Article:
By David Minsky
By Jen Mangham
By Bill Wisser
By Laine Doss
By Bill Wisser
By Dana De Greff
By Laine Doss
By Zachary Fagenson
Presented by Food & Wine magazine, hosted by Southern Wine & Spirits of Florida and Florida International University, and founded by Lee Schrager, the festival is celebrating its fifth annual run, during which time it has grown into one of the nation's most prestigious gustatory gatherings. Formerly a three-day affair, this year's festivities open one night early with Thursday's Veuve Clicquot Bubble Bath at Hotel Victor. That same evening, Casa Casuarina will serve as a sophisticated setting for a prelude dinner hosted by Davidoff cigars. At $600, this meal, along with the equally expensive Adrià feast, is the priciest of the week.
The celebratory spirit really kicks into gear Friday night, when two of the most popular events occur simultaneously: Bobby Flay and Friends' Mot & Chandon BubbleQ, and Wine Spectator's Best of the Best. The former is a casually chic beach party featuring America's most acclaimed grillmasters, who will sizzle up all sorts of bodacious barbecue, which pairs surprisingly well with flutes of the namesake champagne. The Fontainebleau Resort hosts the other highlighted reception, a marriage between the finest reserves from 25 of the country's most exciting wineries and a tasting menu prepared by legendary local and national chefs plus Willy Moya, one of Andalusia's top toques.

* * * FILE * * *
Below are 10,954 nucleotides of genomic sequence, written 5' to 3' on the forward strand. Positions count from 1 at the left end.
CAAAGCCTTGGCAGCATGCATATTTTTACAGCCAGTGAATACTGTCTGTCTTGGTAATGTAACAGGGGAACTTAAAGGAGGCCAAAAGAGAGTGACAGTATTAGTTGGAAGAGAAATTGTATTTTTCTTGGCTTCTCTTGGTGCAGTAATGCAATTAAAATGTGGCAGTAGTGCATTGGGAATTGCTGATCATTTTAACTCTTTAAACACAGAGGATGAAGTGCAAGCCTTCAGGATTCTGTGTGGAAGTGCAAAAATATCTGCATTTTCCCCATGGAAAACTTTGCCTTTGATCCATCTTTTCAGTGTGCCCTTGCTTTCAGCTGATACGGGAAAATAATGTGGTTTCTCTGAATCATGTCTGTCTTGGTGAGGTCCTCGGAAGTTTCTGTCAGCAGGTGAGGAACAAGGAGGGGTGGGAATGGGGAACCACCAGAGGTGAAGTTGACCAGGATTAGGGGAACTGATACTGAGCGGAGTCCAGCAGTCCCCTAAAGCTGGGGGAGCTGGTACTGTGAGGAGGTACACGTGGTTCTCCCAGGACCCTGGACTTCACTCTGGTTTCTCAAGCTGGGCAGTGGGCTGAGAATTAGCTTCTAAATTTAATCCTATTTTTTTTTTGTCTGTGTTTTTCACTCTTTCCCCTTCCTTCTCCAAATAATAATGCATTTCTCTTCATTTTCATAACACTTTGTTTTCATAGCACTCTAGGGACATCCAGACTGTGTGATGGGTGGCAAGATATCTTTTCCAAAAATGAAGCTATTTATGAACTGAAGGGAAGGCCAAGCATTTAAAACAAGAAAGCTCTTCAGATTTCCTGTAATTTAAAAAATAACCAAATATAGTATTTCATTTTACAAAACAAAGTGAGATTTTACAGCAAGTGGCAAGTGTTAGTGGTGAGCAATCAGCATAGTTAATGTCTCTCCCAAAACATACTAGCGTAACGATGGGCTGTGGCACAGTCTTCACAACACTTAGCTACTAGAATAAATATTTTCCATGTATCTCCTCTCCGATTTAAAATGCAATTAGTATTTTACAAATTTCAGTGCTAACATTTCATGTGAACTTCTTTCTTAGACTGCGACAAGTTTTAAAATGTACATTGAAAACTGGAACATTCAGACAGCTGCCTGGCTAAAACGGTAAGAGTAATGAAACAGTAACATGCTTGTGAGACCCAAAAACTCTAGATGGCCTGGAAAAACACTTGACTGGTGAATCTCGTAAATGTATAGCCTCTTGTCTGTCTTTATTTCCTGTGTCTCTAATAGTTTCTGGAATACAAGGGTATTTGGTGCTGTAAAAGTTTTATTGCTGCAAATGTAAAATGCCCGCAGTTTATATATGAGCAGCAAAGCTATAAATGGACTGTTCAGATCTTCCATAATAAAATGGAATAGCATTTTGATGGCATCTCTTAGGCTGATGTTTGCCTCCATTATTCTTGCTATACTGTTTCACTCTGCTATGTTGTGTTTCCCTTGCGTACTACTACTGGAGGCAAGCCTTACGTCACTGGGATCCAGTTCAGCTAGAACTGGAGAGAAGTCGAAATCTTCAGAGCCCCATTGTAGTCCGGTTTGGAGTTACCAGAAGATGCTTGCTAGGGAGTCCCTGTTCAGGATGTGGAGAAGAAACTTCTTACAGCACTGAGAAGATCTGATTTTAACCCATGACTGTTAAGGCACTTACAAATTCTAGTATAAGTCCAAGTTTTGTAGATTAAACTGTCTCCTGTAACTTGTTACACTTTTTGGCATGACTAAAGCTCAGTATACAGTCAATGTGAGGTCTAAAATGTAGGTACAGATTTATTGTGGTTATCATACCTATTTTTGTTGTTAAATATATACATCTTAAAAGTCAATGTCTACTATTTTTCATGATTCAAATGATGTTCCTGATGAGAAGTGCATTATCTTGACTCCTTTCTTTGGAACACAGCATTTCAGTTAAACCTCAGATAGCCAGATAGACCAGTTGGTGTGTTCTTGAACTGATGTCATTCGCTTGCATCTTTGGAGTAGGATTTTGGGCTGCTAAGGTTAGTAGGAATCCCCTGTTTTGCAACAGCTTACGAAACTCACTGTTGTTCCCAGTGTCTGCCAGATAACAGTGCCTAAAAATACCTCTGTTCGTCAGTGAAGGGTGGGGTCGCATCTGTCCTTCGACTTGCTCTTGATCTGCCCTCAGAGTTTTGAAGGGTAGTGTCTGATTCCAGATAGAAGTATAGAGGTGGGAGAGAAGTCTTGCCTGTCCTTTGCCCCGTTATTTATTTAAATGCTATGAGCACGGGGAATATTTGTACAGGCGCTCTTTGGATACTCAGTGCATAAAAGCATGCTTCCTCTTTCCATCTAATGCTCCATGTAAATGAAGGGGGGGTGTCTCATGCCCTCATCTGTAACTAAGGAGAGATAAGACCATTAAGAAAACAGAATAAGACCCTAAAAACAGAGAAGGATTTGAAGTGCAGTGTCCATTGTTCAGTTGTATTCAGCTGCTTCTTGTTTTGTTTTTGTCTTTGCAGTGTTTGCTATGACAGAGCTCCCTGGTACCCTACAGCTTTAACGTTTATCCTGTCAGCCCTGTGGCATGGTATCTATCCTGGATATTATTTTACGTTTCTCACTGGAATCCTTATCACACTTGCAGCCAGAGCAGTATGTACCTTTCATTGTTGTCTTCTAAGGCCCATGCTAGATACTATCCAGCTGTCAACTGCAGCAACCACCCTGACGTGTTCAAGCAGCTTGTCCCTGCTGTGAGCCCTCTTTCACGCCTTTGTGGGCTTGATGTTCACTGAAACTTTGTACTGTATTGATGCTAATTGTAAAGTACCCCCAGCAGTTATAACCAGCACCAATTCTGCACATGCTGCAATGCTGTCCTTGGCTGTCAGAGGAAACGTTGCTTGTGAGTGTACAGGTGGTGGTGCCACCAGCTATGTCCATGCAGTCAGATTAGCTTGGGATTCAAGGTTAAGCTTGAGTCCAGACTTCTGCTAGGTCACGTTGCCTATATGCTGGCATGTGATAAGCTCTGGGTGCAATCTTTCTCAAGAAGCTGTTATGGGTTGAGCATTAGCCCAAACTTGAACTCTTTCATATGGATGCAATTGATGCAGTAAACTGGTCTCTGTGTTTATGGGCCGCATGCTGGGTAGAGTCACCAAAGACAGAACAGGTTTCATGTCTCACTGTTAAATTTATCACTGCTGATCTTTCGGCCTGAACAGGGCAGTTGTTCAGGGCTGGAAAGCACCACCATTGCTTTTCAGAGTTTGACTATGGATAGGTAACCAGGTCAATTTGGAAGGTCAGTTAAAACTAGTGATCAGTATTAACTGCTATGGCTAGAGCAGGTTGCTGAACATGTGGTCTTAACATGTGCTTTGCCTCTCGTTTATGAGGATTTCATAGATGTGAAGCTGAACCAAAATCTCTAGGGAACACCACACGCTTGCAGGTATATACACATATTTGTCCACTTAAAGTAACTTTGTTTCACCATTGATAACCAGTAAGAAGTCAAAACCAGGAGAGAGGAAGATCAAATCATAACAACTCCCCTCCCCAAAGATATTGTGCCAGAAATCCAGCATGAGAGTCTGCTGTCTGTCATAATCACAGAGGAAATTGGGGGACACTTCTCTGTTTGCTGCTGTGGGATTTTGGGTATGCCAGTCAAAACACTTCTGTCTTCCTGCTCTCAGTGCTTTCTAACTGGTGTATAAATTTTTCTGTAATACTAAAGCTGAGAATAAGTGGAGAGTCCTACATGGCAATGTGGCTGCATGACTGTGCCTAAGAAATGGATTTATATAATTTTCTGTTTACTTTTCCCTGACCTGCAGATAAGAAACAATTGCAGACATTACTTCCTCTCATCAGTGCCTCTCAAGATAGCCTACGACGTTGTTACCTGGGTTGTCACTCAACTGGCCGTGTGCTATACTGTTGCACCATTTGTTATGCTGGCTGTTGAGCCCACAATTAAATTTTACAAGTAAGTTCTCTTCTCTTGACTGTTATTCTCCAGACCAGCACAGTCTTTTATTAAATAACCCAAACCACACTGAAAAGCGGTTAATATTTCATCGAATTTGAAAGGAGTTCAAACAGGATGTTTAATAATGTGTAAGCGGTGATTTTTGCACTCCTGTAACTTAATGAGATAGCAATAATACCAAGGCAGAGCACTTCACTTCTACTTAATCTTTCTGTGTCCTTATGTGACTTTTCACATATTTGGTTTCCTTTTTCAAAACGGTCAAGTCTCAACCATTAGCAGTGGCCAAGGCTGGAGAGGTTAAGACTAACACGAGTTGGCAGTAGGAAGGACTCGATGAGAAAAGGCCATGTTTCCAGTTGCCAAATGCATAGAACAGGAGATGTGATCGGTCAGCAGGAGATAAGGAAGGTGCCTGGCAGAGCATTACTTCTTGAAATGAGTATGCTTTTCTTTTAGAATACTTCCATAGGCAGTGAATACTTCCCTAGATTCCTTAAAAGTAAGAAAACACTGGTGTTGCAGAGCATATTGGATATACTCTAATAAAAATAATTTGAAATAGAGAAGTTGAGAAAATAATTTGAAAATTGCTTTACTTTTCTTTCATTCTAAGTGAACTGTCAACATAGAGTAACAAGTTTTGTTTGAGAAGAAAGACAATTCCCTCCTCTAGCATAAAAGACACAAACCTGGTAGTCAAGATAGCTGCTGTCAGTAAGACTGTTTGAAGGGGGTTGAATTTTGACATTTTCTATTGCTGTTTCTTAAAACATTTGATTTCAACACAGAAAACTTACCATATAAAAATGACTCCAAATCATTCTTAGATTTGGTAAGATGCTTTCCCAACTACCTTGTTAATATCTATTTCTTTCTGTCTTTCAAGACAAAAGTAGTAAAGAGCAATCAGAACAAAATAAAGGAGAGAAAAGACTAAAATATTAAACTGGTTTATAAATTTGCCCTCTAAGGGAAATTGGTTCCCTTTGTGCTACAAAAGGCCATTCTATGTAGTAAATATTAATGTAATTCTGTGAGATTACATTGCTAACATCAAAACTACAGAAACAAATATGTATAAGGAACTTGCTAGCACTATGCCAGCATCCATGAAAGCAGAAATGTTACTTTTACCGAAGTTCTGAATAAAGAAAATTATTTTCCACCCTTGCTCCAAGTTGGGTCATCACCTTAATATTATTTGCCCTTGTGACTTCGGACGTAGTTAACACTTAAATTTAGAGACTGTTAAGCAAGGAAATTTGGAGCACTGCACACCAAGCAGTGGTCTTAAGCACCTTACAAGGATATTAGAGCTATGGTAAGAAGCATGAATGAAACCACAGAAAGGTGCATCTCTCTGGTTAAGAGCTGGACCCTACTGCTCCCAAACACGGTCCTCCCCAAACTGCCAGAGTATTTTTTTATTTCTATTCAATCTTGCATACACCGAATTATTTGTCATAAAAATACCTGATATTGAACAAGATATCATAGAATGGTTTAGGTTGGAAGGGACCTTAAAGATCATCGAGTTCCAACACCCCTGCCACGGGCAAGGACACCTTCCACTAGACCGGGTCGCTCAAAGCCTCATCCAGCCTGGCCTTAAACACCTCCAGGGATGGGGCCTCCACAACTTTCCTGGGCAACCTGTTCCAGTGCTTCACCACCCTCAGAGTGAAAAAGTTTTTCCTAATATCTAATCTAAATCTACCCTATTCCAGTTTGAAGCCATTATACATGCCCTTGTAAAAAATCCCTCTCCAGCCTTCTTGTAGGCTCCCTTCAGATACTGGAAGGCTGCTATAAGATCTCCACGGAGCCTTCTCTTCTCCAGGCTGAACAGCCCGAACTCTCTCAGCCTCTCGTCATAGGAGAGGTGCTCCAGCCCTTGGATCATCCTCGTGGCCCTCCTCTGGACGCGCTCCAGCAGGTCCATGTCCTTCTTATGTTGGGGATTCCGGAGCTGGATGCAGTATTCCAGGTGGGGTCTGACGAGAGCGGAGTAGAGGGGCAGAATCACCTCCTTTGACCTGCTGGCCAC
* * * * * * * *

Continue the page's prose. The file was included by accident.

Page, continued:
Wine seminars, interactive cooking lunches, tribute dinners, and myriad other events take place at hotels in Coral Gables, downtown Miami, and the Beach, but the Grand Tasting Village is where the main action happens. Highlights here include demonstration tents where chefs most notably Nobu Matsuhisa and Food Network personalities give seminars and share techniques; a Kidz Kitchen tent where the likes of Emeril Lagasse, Rachel Ray, and Alton Brown teach and entertain the youngsters; and the festival's signature Grand Tasting, where revelers sample foods and beverages from a staggering array of big-name restaurants, vintners, and prestigious procurers of victuals, vodkas, and other invigorating vices.
Now for the bad news: The South Beach Wine & Food Festival is largely sold out. Although lots of lucky locals have locked in tickets for one or more of the festivities, many envious foodies have not. Don't despair: We've assembled a list of consolatory alternatives beggars' banquets, if you will at which to snare some of the region's most characteristic down-home cuisine. And if any of you out-of-towners participating in or attending the festival find yourselves with downtime between gala events, the following eateries (see "Beggars' Banquets") represent a unique slice of Miami you won't encounter on any South Beach itinerary.